•     2.2 Aggregate Demand and Aggregate Supply (38 pages with 2 video lesson)
  •     2.3 Macroeconomic Objectives (40 pages with 3 video lessons)
  •     2.4 Fiscal Policy (28 pages with 5 video lessons)
  •     2.5 and 2.6 Monetary and Supply-side Policies (36 pages with 3 video lessons)
  •     3.1 Free Trade and Protectionism (27 pages with 3 video lessons)
  •     3.2 Exchange Rates (26 pages with 3 video lessons)
  •     3.3 Balance of Payments (24 pages with 4 video lessons)
  •     What you get: A 287 page set of lecture notes including 28 video lessons

Here’s a quick look at one of the units:

Sample Welker’s Wikinomics PowerPoint – Exchange Rates from Jason Welker
Follow the link at the top of this post or click HERE to order you lecture note bundle now!

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Jan 29 2012

Welker’s Wikinomics Video Lectures – 50 lessons and still growing!

Since September 2011 I have been producing and publishing around three video lessons per week covering the topics I’m teaching in my three Economics classes at any given time. With an AP Macro class, a year 1 and year 2 class going on all at the same time, this means I’ve been making videos covering everything from linear supply functions to protectionist quotas to monetary policy.

This week I posted my 50th video lesson. Since I began producing lessons on my YouTube channel, they’ve been viewed over 35,000 times and nearly 200 people have subscribed to my YouTube feed.

If you haven’t checked out my new website, The Economics Classroom, consider subscribing to the weekly newsletter from that site. You’ll receive one email a week with links to the latest videos covering Micro, Macro and International concepts. In addition, I’ve been creating and posting free worksheets, practice activities and even unit quizzes and tests to the resource page.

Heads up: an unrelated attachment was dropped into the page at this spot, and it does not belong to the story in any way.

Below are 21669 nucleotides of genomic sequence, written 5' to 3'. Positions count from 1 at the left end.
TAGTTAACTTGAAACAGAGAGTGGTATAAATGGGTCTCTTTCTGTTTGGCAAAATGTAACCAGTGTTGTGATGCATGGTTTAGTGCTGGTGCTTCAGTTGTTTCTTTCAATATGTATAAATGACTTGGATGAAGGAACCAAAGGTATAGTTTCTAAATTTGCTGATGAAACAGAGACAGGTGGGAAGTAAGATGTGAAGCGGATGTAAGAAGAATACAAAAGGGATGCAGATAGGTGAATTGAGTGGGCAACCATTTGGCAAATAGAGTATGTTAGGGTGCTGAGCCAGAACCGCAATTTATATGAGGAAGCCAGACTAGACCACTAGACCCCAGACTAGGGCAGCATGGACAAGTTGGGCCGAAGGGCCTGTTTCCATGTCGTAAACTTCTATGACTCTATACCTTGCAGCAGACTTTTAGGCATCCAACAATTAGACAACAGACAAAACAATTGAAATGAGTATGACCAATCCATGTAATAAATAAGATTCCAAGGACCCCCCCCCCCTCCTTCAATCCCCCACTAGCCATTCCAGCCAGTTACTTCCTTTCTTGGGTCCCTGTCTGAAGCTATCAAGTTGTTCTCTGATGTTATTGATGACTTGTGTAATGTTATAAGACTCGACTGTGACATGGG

If you’re wondering what my videos are like, check out the one I posted tonight to introduce the new IB Year 1 unit on Theory of the Firm, which I’ll start teaching on Tuesday this week!

 

3 responses so far

Sep 26 2011

Pacing in the new IB Economics Syllabus – a special post for IB Economics teachers

I received the following email from a new IB Economics teacher in Prague today:

Dear Jason,

While I’ve taught Economics previously at an international school in Indonesia, I’ve never taught it at the IB level.  I am having trouble working out a long term plan for sequencing my lessons to make sure to teach everything in depth enough.  I was wondering if you were willing to share some tips or even examples of your own planning tools.

I thought it might be helpful for other new IB Economics teachers out there if I shared how I pace my own class. Below is the overview of the new IB Economics syllabus, along with the chapter from my new textbook associated with each section, and the amount of time I spend teaching each unit.The following table presents a possible pace with which a class could move through the IB Economics syllabus, with the corresponding chapters from my textbook, Pearson Baccalaureate Economics

The timeline below is based on my school’s calendar over the two years of the IB program. In year 1 there are approximately 35 weeks (not all complete) of contact time with students. In year 2, IB classes meet for a total of 29 weeks, for a total of 64 weeks of contact time.

In my school, IB classes meet on average three times per week, for a total of 3.25 hours per week. Over the 64 weeks, an IB class will meet for a total of 208 hours. To meet the 240 hour requirement for instructional time from the IB, I use several online learning resources including this blog and Google docs assignments, as well as social bookmarking, and video lectures (learn more by exploring my resources at Welker’s Wikinomics)

2 responses so far